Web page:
Some years ago, I had a boyfriend who left himself logged into his Facebook account on my computer. When I sat down at my desk after he had gone to work I was confronted with the screen he had left behind which contained a long list of messages. ‘Oo, goody,’ I thought, ‘suddenly I seem to have acquired lots of friends who have sent me lots of messages.’ Facebook was still in its infancy, you see, and I had never had a message on my account before. I was really excited.
It wasn’t until I started clicking on the messages that I realised they were all from blonde women I didn’t know. The top one was from a particularly fruity young lady chiding me for ripping all the buttons off her dress the night before. ‘How rude,’ I thought. ‘I most certainly did not pull her clothes off in one go and give her a good…Oh!’I was reading his Facebook messages, not mine.
Quite in spite of myself — for I could not have executed a deliberate Facebook hacking in a million years if I tried — I had managed to discover that, while I had been sitting waiting for two hours in a restaurant the night before with an expensive birthday present for my boyfriend, he had been delayed, not by a business meeting, but by a lady with a set of remarkably transient buttons.
Here’s the thing, though. I logged off straight away, without reading anything else, and rang him to tell him the relationship was over. I don’t believe one should read other people’s private messages, even if one can and even if one needs to because one’s boyfriend is a bodice-ripper.
So I am in a bit of a quandary, because I’ve just had a row with the builder boyfriend during which he has thrown back in my face something which he read in my emails. I now realise he has had lots of opportunity to read my emails because every time he asks if he can use my laptop or iPad when he is at my house I always say yes. And I never close down my email if it is open on the screen because I’m a trusting soul.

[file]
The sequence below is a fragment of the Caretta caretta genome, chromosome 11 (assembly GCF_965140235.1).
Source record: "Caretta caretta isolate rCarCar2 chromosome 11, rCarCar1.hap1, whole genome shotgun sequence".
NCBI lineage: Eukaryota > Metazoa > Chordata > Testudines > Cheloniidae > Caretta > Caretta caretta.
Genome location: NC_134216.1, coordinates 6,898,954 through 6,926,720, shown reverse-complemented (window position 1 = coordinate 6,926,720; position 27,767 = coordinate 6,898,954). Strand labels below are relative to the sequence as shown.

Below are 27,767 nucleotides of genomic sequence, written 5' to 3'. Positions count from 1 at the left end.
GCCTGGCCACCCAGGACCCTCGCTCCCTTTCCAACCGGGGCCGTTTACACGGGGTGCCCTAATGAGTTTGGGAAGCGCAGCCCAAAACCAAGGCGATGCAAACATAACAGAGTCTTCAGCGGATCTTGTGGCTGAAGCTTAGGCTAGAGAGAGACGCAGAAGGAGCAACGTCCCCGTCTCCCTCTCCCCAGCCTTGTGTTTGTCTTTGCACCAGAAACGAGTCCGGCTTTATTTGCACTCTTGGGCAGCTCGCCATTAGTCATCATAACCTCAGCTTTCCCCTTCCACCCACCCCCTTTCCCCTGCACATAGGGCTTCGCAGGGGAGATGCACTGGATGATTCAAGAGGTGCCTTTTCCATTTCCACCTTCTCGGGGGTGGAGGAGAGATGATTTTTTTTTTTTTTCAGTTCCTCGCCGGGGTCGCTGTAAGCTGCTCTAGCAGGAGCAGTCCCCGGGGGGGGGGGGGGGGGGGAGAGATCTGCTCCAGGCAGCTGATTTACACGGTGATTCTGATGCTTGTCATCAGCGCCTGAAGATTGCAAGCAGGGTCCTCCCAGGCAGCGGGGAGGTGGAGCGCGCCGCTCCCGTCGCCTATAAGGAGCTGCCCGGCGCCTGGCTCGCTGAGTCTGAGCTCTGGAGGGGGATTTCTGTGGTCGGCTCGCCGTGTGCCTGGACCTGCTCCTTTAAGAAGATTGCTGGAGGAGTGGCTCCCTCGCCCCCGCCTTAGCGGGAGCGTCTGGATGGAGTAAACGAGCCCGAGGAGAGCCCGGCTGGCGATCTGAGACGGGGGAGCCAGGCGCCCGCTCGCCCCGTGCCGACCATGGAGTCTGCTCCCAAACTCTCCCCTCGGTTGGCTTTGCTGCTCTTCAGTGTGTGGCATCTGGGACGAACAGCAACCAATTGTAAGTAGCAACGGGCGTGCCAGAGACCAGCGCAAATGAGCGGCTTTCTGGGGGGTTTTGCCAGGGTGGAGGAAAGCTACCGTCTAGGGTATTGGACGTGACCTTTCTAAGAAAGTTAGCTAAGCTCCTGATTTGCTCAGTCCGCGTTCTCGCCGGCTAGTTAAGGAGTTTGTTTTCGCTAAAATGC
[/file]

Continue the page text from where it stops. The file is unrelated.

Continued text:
Also, as you may have noticed, I am an open book. I write about everything that happens to me, to the extent that my poor mother reads my column instead of ringing me nowadays because she says she finds out more that way.
‘Oh, dear,’ Mum said, when she finished reading my recently published book. ‘I do hope my friends don’t buy it.’
But her friends did, and they sent me nice text messages saying they had been up all night laughing. One friend said she had read it in the bath and nearly drowned. This was scant consolation to my poor Mum, who is a saint, and deserves a dignified silence from me after all the years she has put up with my public calamities, but dignified silence comes there none.
The point I’m making is that there is precious little that has ever happened to me that is not in the general ether. So when the builder said he had been through my emails and knew about ‘everything’, I said, ‘Fine, but you really didn’t need to play detective. You could just read Real Life, available in all good book stores and on Amazon, price £7.99. Hurry while stocks last!’
Actually, I’m a bit miffed that he hasn’t read it already, seeing as how he’s the happy ending. But he reckons it’s not his cup of tea. ‘Are you sure you don’t want to see your bit?’ I said to him after the book came out. ‘It’s only one page, right at the end. It’s really nice.’
‘No way,’ he said, ‘I don’t want to know about any of that.’ But it now transpires that secretly he very much does want to know about all of that, and has had a good nosey through my Gmail to find out.
Still, I cannot imagine what he’s getting so hot under the collar about. My inbox is mainly just press releases from the Stop HS2 campaign. It really isn’t as exciting as the book (also available in a Kindle edition — perfect for those long plane journeys!).
When I asked him why he had been reading my private messages, he said it was my fault for leaving them out. This is a disappointing moral argument, all the more depressing for being identical to the one used by photographers who snapped the future Queen of England with her top off. I’m not really sure where we go from here. But I suspect I may have got a bit ahead of myself when I made him my happy ending.